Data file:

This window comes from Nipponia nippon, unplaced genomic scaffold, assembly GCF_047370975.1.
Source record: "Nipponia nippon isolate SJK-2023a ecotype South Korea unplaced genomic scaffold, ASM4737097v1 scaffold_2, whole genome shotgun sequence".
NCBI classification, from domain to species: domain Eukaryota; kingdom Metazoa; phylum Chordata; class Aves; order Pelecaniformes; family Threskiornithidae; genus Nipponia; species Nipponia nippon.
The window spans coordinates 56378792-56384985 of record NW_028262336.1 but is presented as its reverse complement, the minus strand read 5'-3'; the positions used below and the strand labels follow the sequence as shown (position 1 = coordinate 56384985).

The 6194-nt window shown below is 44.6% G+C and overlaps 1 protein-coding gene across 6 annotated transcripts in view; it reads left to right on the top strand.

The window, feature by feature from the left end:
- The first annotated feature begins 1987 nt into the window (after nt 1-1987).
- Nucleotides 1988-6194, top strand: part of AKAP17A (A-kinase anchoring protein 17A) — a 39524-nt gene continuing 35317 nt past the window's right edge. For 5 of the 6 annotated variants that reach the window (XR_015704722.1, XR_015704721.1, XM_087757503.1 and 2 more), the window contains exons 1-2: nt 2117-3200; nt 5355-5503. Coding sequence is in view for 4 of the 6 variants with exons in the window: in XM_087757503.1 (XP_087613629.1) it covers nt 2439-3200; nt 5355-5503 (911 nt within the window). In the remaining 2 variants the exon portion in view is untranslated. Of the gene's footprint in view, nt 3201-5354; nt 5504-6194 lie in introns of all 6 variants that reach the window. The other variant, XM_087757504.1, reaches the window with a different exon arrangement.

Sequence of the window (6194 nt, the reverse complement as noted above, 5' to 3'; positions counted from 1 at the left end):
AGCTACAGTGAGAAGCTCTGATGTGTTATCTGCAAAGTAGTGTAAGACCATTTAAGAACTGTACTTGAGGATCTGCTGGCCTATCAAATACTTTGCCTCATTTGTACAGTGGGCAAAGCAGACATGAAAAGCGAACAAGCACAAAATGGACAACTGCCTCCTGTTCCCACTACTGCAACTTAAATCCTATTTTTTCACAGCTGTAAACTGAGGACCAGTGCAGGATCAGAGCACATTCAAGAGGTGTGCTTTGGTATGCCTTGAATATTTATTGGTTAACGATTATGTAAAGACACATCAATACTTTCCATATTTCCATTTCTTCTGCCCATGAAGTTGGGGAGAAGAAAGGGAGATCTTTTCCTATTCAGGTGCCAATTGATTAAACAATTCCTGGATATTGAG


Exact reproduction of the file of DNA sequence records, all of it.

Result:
This window comes from Nipponia nippon, unplaced genomic scaffold, assembly GCF_047370975.1.
Source record: "Nipponia nippon isolate SJK-2023a ecotype South Korea unplaced genomic scaffold, ASM4737097v1 scaffold_2, whole genome shotgun sequence".
NCBI classification, from domain to species: domain Eukaryota; kingdom Metazoa; phylum Chordata; class Aves; order Pelecaniformes; family Threskiornithidae; genus Nipponia; species Nipponia nippon.
The window spans coordinates 56378792-56384985 of record NW_028262336.1 but is presented as its reverse complement, the minus strand read 5'-3'; the positions used below and the strand labels follow the sequence as shown (position 1 = coordinate 56384985).

The 6194-nt window shown below is 44.6% G+C and overlaps 1 protein-coding gene across 6 annotated transcripts in view; it reads left to right on the top strand.

The window, feature by feature from the left end:
- The first annotated feature begins 1987 nt into the window (after nt 1-1987).
- Nucleotides 1988-6194, top strand: part of AKAP17A (A-kinase anchoring protein 17A) — a 39524-nt gene continuing 35317 nt past the window's right edge. For 5 of the 6 annotated variants that reach the window (XR_015704722.1, XR_015704721.1, XM_087757503.1 and 2 more), the window contains exons 1-2: nt 2117-3200; nt 5355-5503. Coding sequence is in view for 4 of the 6 variants with exons in the window: in XM_087757503.1 (XP_087613629.1) it covers nt 2439-3200; nt 5355-5503 (911 nt within the window). In the remaining 2 variants the exon portion in view is untranslated. Of the gene's footprint in view, nt 3201-5354; nt 5504-6194 lie in introns of all 6 variants that reach the window. The other variant, XM_087757504.1, reaches the window with a different exon arrangement.

Sequence of the window (6194 nt, the reverse complement as noted above, 5' to 3'; positions counted from 1 at the left end):
AGCTACAGTGAGAAGCTCTGATGTGTTATCTGCAAAGTAGTGTAAGACCATTTAAGAACTGTACTTGAGGATCTGCTGGCCTATCAAATACTTTGCCTCATTTGTACAGTGGGCAAAGCAGACATGAAAAGCGAACAAGCACAAAATGGACAACTGCCTCCTGTTCCCACTACTGCAACTTAAATCCTATTTTTTCACAGCTGTAAACTGAGGACCAGTGCAGGATCAGAGCACATTCAAGAGGTGTGCTTTGGTATGCCTTGAATATTTATTGGTTAACGATTATGTAAAGACACATCAATACTTTCCATATTTCCATTTCTTCTGCCCATGAAGTTGGGGAGAAGAAAGGGAGATCTTTTCCTATTCAGGTGCCAATTGATTAAACAATTCCTGGATATTGAG